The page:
Countless companies have run into financial trouble because of COVID-19. Even companies that are otherwise healthy and well-run are struggling. Now that liquidity has become tight, cash is king. It is unclear how long the crisis will last and how it will affect the economy. Several economists predict a recession, despite government stimulus packages.
During periods of strong economic growth, the number of lawsuits increases. More deals are being made, with occasional things going wrong, and companies that have benefited from growth have been able to build up a war chest with which to finance not only acquisitions but also lawsuits.
Recession occurs when economic growth has peaked with a boom and then flattens sharply, leaving companies facing a sudden drop in orders. Suddenly, it becomes more difficult for market participants to meet obligations.
Ideally, companies with strong claims should seek to monetize them. But when business owners decide to litigate, they immediately face high attorney fees. However, cash is scarce and urgently needed to keep the business afloat. So there is less litigation even when there really should be.
Law firms face similar pressures. Advisory, transactional and litigation practices are shrinking rapidly in an economic downturn. In compensation, really only countercyclical work remains so bankruptcies, restructuring and the like.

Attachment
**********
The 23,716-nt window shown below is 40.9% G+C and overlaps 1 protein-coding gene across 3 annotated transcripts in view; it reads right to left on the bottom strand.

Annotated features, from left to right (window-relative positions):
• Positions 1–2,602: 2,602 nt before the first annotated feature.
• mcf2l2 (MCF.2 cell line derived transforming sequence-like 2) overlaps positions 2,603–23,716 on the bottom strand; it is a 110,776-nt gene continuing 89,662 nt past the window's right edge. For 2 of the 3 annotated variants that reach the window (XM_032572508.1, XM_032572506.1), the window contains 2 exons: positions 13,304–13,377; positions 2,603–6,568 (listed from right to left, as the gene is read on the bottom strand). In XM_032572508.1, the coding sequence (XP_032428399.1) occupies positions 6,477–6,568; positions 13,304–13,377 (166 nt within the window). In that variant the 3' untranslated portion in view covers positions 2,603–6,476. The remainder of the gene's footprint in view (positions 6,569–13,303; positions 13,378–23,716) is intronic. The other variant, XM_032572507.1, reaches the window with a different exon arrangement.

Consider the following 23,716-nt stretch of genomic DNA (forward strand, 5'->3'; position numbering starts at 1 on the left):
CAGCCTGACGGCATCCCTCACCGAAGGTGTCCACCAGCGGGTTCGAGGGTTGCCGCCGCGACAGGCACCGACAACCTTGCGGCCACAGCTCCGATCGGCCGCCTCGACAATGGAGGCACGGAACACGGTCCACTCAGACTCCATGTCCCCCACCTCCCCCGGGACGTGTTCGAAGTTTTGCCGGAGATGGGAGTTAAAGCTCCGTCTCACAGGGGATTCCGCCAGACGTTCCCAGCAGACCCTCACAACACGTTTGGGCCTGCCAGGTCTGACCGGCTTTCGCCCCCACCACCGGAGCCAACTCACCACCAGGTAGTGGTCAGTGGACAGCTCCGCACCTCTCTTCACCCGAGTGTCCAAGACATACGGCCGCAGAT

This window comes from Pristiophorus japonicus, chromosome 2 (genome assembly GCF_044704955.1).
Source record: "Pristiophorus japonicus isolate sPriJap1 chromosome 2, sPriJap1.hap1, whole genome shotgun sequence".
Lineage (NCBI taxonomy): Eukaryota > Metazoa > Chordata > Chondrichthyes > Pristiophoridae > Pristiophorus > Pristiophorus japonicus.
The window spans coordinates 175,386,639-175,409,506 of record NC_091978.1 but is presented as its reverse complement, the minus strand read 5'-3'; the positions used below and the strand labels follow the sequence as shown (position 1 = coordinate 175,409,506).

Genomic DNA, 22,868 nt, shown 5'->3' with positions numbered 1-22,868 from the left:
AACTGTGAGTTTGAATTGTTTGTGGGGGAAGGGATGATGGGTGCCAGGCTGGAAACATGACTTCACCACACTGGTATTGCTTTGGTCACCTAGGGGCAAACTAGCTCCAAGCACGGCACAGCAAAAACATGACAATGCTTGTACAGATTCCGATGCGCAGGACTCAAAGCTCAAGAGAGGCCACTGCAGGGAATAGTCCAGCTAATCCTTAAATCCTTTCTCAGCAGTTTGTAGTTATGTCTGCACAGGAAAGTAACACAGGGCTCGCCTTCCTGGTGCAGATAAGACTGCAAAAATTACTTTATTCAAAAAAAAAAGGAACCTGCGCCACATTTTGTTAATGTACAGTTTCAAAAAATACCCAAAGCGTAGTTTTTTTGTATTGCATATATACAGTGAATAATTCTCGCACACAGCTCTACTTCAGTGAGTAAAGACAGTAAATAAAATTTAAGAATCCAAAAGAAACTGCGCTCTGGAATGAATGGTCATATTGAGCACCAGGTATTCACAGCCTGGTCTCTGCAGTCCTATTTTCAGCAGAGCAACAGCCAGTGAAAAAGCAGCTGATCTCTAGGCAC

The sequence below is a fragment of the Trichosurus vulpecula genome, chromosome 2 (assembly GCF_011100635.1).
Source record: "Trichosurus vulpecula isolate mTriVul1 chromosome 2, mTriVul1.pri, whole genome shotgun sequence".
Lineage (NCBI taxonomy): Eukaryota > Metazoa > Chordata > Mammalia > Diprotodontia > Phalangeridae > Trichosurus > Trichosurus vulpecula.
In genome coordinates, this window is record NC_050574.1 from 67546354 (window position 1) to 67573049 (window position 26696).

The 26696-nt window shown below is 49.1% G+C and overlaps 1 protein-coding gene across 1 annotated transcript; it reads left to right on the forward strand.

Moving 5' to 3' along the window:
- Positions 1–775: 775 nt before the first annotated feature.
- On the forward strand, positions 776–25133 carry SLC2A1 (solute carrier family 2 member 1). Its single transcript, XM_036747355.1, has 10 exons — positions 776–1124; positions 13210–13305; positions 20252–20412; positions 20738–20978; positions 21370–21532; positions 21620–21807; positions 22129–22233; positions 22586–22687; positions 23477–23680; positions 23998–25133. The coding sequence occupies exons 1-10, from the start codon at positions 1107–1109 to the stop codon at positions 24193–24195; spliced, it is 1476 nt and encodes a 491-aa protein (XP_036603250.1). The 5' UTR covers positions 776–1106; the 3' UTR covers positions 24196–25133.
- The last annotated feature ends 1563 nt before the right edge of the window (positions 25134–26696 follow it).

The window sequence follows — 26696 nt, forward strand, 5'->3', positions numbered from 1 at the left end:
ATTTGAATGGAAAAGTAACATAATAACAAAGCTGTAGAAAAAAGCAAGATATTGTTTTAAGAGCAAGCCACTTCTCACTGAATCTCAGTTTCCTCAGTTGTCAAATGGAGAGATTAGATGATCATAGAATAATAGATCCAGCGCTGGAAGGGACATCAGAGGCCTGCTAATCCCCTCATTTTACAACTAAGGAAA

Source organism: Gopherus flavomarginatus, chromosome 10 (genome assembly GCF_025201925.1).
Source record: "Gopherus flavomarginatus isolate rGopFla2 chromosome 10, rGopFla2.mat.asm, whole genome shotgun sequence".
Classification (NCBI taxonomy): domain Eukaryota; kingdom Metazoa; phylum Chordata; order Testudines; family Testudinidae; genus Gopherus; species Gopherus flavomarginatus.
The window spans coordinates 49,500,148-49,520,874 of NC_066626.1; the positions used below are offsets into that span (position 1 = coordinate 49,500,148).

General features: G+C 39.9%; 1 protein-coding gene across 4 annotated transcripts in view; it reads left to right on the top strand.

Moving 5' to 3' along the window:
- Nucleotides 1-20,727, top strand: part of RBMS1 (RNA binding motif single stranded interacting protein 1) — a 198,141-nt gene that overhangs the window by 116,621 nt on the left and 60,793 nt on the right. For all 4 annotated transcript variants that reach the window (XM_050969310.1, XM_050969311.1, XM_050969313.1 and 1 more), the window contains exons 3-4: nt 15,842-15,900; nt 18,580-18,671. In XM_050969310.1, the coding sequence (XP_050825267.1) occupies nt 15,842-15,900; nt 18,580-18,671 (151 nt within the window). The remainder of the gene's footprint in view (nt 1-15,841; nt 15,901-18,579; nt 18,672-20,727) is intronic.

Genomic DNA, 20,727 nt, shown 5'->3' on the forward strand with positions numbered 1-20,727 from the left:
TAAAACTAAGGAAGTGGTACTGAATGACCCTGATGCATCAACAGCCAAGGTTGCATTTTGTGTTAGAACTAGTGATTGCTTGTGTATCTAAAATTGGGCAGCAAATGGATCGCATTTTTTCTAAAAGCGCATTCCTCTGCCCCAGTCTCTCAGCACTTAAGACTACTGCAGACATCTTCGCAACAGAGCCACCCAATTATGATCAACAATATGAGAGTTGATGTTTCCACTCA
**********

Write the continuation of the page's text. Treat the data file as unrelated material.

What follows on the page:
Litigation funding can provide an intelligent solution for entrepreneurs and lawyers in lockdown. A so-so win-win solution.
With litigation funding, a third party, the litigation funder, pays all the costs of the lawsuit in exchange for a pre-agreed percentage of the proceeds. Work is done on the no cure no pay principle. This means that in the event of a loss, all costs are for the litigation financier. Thus, the litigation funder not only funds the litigation costs, but also assumes the risk that the proceeds are ultimately insufficient to cover those costs. The commission that litigation funders negotiate for this depends on the nature and scope of the case, but is usually around 30% of the final proceeds.
For law firms, litigation funding means that even in corona times the chimney can continue to smoke. The process financier shall ensure prompt payment of fees. Lawyers are also not forced to reduce their usual rates or defer payment of invoices. Litigation funding shifts the risk from both the business owner and the law firm to the funder.
Without litigation funding, the alternative of win-win is a lose-lose. Companies will fail to exploit their meritorious claims and law firms leave litigation opportunities unexploited.
Litigation funding can be a godsend in these tough times.